Lavrov Hopes ‘Kyiv Regime’ Won’t Follow Saakashvili Path
Moscow Invaded Georgia on August 7, 2008
Russian Foreign Minister Sergey Lavriv has expressed hopes that “Kyiv regime would not follow the path taken by Mikheil Saakashvili in August 2008” and “won’t break into a military adventure.”
During November 30 joint press conference with his Brazilian counterpart, the Russian Foreign Minister blamed the current problems in Ukraine on the Western capitals inciting Kyiv to anti-Russian actions, citing NATO’s 2008 pledge to eventually accept Georgia and Ukraine as the members of the Alliance as the most flagrant example.
“Then President of Georgia, Mikheil Saakashvili, instantly ‘got aroused’ (which is not difficult for him to do) and began aggression, military operations and bombing his own citizens and Russian peacekeepers,” top Russian diplomat claimed, adding that “the Ukrainian leadership of the day had more prudence and did not follow this bad example.”
But, FM Lavrov continued, “the current Ukrainian authorities demonstrate somewhat different qualities and are subject to the bad influence that the West actively tries to exert.” He said “we don’t have the right to exclude” the possibility that the “Kyiv regime embarks on military adventure. All of this presents direct threat to security of the Russian Federation.”
In this context he referred to the request of President Vladimir Putin made to the diplomatic service to “ensure stable guarantees of independence” for Russia, and referred to OSCE commitments. The OSCE Ministerial Council opens on 2 December in Stockholm.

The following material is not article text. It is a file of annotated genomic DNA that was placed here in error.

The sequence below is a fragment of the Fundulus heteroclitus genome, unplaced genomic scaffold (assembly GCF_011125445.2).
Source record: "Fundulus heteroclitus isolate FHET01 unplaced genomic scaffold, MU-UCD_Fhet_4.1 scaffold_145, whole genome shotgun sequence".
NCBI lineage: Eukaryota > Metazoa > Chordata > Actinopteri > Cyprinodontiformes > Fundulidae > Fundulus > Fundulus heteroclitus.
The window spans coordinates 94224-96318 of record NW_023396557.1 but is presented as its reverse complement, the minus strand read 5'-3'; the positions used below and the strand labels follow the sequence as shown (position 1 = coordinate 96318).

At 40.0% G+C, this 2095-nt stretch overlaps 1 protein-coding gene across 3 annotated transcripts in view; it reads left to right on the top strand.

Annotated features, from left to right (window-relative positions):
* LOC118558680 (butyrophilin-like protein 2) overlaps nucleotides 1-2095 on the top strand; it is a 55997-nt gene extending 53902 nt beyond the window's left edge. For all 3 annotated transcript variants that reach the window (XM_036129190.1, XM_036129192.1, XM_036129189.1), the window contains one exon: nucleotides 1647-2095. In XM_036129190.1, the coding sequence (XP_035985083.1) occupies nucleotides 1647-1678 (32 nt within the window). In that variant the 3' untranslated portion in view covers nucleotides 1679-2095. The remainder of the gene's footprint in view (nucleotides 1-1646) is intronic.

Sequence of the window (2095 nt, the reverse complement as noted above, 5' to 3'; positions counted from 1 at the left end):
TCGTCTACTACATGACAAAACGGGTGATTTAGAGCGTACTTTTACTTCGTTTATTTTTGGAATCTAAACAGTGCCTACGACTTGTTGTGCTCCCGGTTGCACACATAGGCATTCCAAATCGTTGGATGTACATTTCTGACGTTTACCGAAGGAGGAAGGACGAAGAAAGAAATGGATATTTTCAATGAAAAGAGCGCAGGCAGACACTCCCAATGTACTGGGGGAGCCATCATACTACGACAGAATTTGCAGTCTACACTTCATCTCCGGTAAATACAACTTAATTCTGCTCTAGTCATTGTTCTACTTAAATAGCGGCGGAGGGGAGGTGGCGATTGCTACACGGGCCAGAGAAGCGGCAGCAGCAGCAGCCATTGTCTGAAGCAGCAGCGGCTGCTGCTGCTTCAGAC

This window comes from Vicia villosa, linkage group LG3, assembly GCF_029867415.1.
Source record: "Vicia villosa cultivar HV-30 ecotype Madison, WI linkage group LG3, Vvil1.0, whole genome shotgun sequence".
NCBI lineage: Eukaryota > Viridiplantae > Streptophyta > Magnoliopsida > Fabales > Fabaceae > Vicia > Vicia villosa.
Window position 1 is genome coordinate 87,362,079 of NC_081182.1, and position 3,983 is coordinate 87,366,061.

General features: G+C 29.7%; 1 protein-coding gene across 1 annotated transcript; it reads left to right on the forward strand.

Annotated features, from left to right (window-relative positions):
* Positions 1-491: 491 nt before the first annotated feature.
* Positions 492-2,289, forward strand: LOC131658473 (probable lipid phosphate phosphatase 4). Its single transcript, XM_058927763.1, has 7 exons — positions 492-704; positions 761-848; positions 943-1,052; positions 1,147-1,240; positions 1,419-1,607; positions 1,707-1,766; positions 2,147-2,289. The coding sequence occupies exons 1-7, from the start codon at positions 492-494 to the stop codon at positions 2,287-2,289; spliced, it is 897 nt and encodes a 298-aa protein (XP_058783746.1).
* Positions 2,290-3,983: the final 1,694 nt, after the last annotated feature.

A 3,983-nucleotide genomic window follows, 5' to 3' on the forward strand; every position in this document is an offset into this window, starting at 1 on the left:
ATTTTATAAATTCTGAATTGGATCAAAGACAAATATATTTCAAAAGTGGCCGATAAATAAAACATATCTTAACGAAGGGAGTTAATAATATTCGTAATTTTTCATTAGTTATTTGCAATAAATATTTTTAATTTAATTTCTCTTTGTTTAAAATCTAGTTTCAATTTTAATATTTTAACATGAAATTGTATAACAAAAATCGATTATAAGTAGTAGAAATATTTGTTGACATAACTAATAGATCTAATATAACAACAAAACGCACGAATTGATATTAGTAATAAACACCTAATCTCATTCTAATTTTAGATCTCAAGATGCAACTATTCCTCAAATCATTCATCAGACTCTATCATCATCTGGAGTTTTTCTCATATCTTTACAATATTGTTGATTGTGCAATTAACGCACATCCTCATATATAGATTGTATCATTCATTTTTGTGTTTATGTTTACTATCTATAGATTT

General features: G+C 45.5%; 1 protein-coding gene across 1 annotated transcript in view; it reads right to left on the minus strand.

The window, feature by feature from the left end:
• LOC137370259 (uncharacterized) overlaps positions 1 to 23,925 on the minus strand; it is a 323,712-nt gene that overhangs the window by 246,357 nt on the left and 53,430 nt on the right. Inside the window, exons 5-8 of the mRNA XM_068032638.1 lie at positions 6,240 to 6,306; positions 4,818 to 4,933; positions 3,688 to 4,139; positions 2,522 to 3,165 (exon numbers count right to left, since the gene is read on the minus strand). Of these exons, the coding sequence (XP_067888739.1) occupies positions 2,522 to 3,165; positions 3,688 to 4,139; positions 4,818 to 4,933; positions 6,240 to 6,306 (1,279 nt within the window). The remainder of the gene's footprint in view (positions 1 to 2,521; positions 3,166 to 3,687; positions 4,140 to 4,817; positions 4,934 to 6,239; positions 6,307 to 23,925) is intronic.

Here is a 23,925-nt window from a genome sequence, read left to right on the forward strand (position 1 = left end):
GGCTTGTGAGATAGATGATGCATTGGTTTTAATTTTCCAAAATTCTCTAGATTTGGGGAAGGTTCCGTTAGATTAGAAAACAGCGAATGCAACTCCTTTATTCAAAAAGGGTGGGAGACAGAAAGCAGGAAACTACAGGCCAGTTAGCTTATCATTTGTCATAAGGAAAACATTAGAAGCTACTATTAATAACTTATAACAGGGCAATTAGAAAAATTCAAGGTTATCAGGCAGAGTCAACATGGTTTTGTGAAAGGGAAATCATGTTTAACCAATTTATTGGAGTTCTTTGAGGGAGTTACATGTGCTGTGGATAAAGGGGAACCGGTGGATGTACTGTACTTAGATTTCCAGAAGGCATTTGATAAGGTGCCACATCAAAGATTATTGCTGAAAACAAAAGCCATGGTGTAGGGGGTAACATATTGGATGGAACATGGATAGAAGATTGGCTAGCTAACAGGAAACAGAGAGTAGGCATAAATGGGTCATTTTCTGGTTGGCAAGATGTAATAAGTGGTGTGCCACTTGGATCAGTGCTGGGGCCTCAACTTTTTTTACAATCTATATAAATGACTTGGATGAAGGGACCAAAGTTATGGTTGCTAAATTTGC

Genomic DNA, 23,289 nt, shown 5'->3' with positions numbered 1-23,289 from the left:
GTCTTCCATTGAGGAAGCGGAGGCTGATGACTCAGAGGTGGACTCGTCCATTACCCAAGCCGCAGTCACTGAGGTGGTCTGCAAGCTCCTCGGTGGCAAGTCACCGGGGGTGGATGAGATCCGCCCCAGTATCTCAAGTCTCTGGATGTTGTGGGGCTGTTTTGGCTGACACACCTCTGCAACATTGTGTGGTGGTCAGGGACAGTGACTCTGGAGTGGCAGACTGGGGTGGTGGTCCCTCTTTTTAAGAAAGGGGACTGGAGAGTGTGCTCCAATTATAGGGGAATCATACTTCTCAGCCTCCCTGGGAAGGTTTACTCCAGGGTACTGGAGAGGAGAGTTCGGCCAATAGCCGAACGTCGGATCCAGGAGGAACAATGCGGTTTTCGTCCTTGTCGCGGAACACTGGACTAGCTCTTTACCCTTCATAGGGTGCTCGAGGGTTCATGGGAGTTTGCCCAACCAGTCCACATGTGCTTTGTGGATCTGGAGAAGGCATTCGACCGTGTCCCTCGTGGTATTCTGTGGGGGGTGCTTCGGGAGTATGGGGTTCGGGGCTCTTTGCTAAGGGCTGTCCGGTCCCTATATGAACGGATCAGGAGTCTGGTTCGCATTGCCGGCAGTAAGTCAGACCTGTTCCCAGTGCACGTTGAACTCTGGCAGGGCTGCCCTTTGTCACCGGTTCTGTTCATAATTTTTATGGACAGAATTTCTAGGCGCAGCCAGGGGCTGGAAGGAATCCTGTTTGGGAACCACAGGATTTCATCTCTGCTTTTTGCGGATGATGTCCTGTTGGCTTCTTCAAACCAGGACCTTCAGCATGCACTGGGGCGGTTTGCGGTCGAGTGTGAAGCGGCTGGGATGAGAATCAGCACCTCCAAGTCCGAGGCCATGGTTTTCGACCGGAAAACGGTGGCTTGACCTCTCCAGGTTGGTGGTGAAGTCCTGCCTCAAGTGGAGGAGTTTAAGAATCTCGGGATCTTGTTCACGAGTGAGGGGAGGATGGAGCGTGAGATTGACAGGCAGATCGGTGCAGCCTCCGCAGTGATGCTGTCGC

This is not the first time Russian officials refer to 2008 war in Georgia in the same context as the ongoing military escalation in Ukraine.
On 22 November, the official release of the Russian Foreign Intelligence Service said “provocative policy of the U.S. and the EU, who knowingly nurture the feeling of permissiveness and impunity in Kyiv, is a cause of extreme concern. Similar situation was observed in Georgia on the eve of the events of 2008. Then M. Saakashvili “broke the leash” and was trying to destroy Russian peacekeepers and civilian population of South Ossetia. He paid dearly for that.”
The Russian military invaded Georgia on August 7, 2008, leading to the brief Russo-Georgian War over Tskhinvali Region/South Ossetia and the Kremlin’s subsequent recognition of two Georgia’s Abkhazia and Tskhinvali/regions on August 26, 2008.
Well before 2008, Kremlin openly meddled in local political affairs in the two regions and backed separatist leaders. Former and current Russian officials have also confirmed multiple times that Russian intelligence and military helped Abkhaz and S. Ossetian secessionists against Tbilisi since at least 1990s, including with aiding North Caucasian militants to fight against Georgian forces.
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